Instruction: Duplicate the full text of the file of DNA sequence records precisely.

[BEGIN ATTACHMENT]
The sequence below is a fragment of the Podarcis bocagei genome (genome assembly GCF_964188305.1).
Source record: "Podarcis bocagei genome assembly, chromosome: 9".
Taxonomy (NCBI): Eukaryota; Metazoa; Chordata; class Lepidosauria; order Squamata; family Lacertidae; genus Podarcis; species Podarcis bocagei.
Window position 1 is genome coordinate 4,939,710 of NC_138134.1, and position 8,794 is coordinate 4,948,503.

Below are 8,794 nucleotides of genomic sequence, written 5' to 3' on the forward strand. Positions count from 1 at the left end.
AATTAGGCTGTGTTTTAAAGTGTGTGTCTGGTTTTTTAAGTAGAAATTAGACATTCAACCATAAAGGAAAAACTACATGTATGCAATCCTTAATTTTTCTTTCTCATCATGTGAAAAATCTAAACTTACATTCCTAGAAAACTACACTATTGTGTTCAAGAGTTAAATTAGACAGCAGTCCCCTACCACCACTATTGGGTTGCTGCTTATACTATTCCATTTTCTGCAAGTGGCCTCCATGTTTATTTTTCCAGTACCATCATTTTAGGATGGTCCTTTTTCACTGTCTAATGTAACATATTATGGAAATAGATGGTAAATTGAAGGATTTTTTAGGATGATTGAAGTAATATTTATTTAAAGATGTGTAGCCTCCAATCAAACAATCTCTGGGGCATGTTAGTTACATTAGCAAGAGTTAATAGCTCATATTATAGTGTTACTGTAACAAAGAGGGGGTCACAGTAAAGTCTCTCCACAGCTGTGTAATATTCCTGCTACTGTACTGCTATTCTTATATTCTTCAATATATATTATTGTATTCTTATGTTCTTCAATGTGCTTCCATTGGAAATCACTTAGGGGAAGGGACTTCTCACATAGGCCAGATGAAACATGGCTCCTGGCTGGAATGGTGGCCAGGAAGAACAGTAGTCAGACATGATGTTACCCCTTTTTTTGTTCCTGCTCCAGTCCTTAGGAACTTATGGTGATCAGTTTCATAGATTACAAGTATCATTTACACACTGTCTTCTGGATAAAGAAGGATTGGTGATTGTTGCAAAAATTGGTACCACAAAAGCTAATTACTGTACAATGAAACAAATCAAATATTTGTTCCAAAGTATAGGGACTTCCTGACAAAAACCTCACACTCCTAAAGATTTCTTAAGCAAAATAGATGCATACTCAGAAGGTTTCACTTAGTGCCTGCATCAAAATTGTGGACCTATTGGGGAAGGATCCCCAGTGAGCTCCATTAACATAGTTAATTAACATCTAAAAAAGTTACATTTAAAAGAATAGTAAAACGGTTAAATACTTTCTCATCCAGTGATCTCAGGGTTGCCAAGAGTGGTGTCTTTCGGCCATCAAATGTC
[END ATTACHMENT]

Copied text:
The sequence below is a fragment of the Podarcis bocagei genome (genome assembly GCF_964188305.1).
Source record: "Podarcis bocagei genome assembly, chromosome: 9".
Taxonomy (NCBI): Eukaryota; Metazoa; Chordata; class Lepidosauria; order Squamata; family Lacertidae; genus Podarcis; species Podarcis bocagei.
Window position 1 is genome coordinate 4,939,710 of NC_138134.1, and position 8,794 is coordinate 4,948,503.

Below are 8,794 nucleotides of genomic sequence, written 5' to 3' on the forward strand. Positions count from 1 at the left end.
AATTAGGCTGTGTTTTAAAGTGTGTGTCTGGTTTTTTAAGTAGAAATTAGACATTCAACCATAAAGGAAAAACTACATGTATGCAATCCTTAATTTTTCTTTCTCATCATGTGAAAAATCTAAACTTACATTCCTAGAAAACTACACTATTGTGTTCAAGAGTTAAATTAGACAGCAGTCCCCTACCACCACTATTGGGTTGCTGCTTATACTATTCCATTTTCTGCAAGTGGCCTCCATGTTTATTTTTCCAGTACCATCATTTTAGGATGGTCCTTTTTCACTGTCTAATGTAACATATTATGGAAATAGATGGTAAATTGAAGGATTTTTTAGGATGATTGAAGTAATATTTATTTAAAGATGTGTAGCCTCCAATCAAACAATCTCTGGGGCATGTTAGTTACATTAGCAAGAGTTAATAGCTCATATTATAGTGTTACTGTAACAAAGAGGGGGTCACAGTAAAGTCTCTCCACAGCTGTGTAATATTCCTGCTACTGTACTGCTATTCTTATATTCTTCAATATATATTATTGTATTCTTATGTTCTTCAATGTGCTTCCATTGGAAATCACTTAGGGGAAGGGACTTCTCACATAGGCCAGATGAAACATGGCTCCTGGCTGGAATGGTGGCCAGGAAGAACAGTAGTCAGACATGATGTTACCCCTTTTTTTGTTCCTGCTCCAGTCCTTAGGAACTTATGGTGATCAGTTTCATAGATTACAAGTATCATTTACACACTGTCTTCTGGATAAAGAAGGATTGGTGATTGTTGCAAAAATTGGTACCACAAAAGCTAATTACTGTACAATGAAACAAATCAAATATTTGTTCCAAAGTATAGGGACTTCCTGACAAAAACCTCACACTCCTAAAGATTTCTTAAGCAAAATAGATGCATACTCAGAAGGTTTCACTTAGTGCCTGCATCAAAATTGTGGACCTATTGGGGAAGGATCCCCAGTGAGCTCCATTAACATAGTTAATTAACATCTAAAAAAGTTACATTTAAAAGAATAGTAAAACGGTTAAATACTTTCTCATCCAGTGATCTCAGGGTTGCCAAGAGTGGTGTCTTTCGGCCATCAAATGTC